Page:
Why We Fight

Why We Fight is the most meaningful film I’ve seen in a long time.  It is a documentary about Eisenhower’s “Military Industrial Complex.”  I agree with the conclusions of Michael Moore’s Fahrenheit 9/11, but his methods and reasoning are just insane and mostly idiotic, I think.  This movie makes the same point, but is much more fair and balanced.  I think it deals with the things that are important.

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The film attacks Republicans and Democrats equally.  Essentially, the United States has become a violent, war-loving people, but our reasons are primarily economic.  We love war because it is good for our economy, not because we love violence per se, but violence in other countries allows us to live the kind of lifestyles we enjoy.

Also, the film “defends” President Bush’s policy of pre-emptive war by reminding us of the many times the United States has inserted ourselves into conflicts around the world.  We have this big military, we need to do something with it.

For examples, in recent years we fought in Korea in the 1950s, Lebanon in 1958, Thailand and Laos in 1962, the Dominican Republic in 1965, Congo in 1967, Cambodia in 1970, Vietnam in the 1970s, Lebanon in 1976, Sinai and Lebanon in 1982, Egypt, Chad, Grenada and Lebanon in 1983, Persian Gulf in 1984, Italy in 1985, Libya in 1986, Persain Gulf in 1987, Panama and the Philipines in 1989, Kuwait and Zaire in 1991, Somolia and Yugoslavia in 1993, Yugoslavia in 1999, the Philipines in 2002, and we’ve been in Iraq since 2003.  I’m pretty sure this is not a full list, and we did plenty of pre-emptive strikes in times past, too.

Finally, did you know we’re building 14 permanent military bases in Iraq?  How quickly is the military planning to get out?  Not real quick, that’s for sure.  There is lots more information in the movie and on the web.

Another way to think about this movie . . . why does the rest of the world hate the USA?  This is part of the answer.  Highly recommended movie.  Thought provoking, for sure.  Not easy to watch, but fair and balanced, I think.

Here are some more resources, in case you’re interested.

Why does everyone hate the USA?

Instances of US Forces Abroad

Permanent Military Bases in Iraq


One response to “Why We Fight

  1. I am a 2 tour Vietnam Veteran who recently retired after 36 years of working in the Defense Industrial Complex on many of the weapons systems being used by our forces as we speak. I believed another Vietnam could be avoided with defined missions and the best armaments in the world.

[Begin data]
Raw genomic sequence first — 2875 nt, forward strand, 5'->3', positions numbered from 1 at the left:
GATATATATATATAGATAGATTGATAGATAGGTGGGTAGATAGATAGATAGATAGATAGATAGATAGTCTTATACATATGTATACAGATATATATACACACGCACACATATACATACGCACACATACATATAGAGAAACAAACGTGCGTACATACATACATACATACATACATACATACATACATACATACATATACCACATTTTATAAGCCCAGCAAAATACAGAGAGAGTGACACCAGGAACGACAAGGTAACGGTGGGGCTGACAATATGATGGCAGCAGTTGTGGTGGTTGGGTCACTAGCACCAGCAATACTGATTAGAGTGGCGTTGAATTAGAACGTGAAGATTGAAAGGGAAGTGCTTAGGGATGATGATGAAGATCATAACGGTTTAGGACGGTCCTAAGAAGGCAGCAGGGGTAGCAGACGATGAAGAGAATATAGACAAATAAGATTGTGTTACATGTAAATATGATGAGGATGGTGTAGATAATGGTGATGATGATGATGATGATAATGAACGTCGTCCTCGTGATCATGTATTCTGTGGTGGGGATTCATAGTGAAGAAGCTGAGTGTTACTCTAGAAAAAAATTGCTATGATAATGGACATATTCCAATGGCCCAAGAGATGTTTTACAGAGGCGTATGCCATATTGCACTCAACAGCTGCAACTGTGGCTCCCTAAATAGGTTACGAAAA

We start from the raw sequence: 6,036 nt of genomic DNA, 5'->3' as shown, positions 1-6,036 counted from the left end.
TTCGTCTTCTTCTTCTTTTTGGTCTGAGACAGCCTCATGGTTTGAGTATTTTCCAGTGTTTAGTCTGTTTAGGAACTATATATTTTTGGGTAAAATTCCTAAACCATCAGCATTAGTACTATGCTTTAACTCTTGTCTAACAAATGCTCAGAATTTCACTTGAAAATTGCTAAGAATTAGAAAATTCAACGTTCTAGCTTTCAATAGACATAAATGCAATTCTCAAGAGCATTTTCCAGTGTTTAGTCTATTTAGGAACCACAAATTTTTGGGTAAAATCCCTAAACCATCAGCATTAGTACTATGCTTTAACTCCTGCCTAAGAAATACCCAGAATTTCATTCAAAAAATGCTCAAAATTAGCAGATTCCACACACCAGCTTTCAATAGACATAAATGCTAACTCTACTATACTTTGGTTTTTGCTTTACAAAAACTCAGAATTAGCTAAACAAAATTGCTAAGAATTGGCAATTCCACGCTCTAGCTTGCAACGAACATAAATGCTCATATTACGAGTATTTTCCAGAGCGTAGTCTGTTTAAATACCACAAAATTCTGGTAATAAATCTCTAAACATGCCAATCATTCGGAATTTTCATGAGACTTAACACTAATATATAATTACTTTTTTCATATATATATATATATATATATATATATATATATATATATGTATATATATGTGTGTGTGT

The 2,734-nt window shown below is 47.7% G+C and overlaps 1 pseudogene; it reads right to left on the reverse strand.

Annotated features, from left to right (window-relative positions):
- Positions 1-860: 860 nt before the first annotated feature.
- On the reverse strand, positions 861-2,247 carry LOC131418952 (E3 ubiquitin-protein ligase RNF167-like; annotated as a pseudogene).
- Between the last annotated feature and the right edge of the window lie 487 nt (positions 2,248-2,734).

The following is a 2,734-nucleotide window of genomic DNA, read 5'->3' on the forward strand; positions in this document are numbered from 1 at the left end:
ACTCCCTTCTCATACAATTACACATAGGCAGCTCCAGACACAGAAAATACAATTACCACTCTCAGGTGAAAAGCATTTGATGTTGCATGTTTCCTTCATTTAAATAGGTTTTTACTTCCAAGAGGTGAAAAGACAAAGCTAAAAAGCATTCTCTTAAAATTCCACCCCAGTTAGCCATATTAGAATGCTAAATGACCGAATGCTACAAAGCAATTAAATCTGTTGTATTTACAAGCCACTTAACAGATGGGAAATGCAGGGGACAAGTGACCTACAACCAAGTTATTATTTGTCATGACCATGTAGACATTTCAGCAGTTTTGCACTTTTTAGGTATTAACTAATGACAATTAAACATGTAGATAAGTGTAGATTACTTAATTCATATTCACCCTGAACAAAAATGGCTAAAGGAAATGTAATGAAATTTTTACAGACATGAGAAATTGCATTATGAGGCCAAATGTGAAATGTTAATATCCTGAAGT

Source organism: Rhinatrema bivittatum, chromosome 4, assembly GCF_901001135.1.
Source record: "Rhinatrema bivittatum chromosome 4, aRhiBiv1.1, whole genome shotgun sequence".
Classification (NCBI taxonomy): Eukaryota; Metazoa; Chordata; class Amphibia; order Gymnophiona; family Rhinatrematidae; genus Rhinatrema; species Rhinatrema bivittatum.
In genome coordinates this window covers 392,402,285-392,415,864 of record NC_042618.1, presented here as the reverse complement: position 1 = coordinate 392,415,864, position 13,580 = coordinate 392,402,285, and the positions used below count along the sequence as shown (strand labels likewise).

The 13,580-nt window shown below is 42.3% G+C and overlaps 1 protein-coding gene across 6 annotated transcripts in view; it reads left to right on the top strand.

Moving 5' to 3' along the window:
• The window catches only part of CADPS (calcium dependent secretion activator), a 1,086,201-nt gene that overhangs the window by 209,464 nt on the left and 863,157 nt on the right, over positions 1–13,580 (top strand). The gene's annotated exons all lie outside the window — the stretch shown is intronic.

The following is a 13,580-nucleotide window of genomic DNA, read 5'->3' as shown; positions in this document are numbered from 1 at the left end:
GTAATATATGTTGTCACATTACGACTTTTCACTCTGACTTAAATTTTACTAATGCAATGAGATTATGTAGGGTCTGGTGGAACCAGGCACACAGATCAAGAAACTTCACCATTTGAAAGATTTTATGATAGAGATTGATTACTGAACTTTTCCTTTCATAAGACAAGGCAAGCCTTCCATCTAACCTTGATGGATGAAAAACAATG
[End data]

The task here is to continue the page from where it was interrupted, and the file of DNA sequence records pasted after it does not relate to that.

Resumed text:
It made no difference.

    We have bought into the Military Industrial Complex (MIC). If you would like to read how this happens please see:


    Through a combination of public apathy and threats by the MIC we have let the SYSTEM get too large. It is now a SYSTEMIC problem and the SYSTEM is out of control. Government and industry are merging and that is very dangerous.

    There is no conspiracy. The SYSTEM has gotten so big that those who make it up and run it day to day in industry and government simply are perpetuating their existance.

    The politicians rely on them for details and recommendations because they cannot possibly grasp the nuances of the environment and the BIG SYSTEM.

    So, the system has to go bust and then be re-scaled, fixed and re-designed to run efficiently and prudently, just like any other big machine that runs poorly or becomes obsolete or dangerous.

    This situation will right itself through trauma. I see a government ENRON on the horizon, with an associated house cleaning.

    The next president will come and go along with his appointees and politicos. The event to watch is the collapse of the MIC.

    For more details see:


    We have a military veteran friend who was honorably discharged during the Vietnam era. He served in the US Navy while having dual citizenship (Canadian/US). He was born in Canada and his family moved to New York when he was a child and became dual Canadian and US Citizens.

    After discharge my friend worked in the US for over 3 decades, paying US taxes and Social Security. When it came time to retire and apply for his pension he was informed that the US Department of Homeland Security had revoked his US citizenship and did not recognize his Canadian citizenship.

    The Social Security Administration will not begin his pension payments until his citizenship issue is resolved. He has been trying to work this matter through the VA, his local representatives in government (congressional level) and directly through the Social Security Office. No one seems to know what to do, who should take action and who has responsibility. The DHS will not reply to his inquiries. Any ideas?

    For further details on this vet see:


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